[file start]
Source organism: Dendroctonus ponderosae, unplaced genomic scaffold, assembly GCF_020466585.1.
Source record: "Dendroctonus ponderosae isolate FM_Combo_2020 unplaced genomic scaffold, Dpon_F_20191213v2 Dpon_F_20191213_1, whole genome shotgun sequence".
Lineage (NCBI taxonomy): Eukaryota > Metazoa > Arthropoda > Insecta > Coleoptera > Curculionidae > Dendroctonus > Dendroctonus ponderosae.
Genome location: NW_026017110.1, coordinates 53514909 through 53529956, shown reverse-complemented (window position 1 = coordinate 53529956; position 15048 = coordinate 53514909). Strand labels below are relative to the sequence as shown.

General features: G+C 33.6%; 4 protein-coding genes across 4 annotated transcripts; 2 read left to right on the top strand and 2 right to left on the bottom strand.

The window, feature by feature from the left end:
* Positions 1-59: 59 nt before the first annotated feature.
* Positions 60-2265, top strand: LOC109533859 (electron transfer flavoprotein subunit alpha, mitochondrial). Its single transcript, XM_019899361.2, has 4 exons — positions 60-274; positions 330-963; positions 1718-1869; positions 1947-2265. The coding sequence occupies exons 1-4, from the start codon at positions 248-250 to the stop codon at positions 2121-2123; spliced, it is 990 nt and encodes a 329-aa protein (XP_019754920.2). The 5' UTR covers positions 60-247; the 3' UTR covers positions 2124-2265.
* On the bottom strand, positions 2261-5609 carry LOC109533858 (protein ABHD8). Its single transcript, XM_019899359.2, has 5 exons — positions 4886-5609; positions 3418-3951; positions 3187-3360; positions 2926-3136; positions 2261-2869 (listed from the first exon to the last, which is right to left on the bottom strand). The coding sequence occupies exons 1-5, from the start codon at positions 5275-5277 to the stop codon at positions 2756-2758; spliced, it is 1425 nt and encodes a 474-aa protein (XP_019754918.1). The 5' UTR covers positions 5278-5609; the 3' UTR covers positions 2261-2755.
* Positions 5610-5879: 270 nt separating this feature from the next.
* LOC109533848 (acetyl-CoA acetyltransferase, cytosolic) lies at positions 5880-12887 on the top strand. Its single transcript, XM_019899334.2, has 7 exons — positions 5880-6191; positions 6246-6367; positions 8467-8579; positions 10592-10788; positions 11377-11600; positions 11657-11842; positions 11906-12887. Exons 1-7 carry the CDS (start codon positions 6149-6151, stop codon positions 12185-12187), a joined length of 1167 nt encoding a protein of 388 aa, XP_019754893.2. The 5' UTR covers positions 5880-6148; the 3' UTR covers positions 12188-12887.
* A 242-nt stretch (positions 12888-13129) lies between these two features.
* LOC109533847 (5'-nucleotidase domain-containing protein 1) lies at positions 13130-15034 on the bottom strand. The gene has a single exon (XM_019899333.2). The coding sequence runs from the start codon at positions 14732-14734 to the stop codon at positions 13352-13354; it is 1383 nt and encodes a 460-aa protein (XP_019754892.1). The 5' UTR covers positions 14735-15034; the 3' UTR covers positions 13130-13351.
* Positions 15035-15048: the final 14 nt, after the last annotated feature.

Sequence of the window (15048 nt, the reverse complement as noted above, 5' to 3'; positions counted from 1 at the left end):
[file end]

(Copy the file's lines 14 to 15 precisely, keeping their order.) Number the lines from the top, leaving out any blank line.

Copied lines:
* Positions 15035-15048: the final 14 nt, after the last annotated feature.

Sequence of the window (15048 nt, the reverse complement as noted above, 5' to 3'; positions counted from 1 at the left end):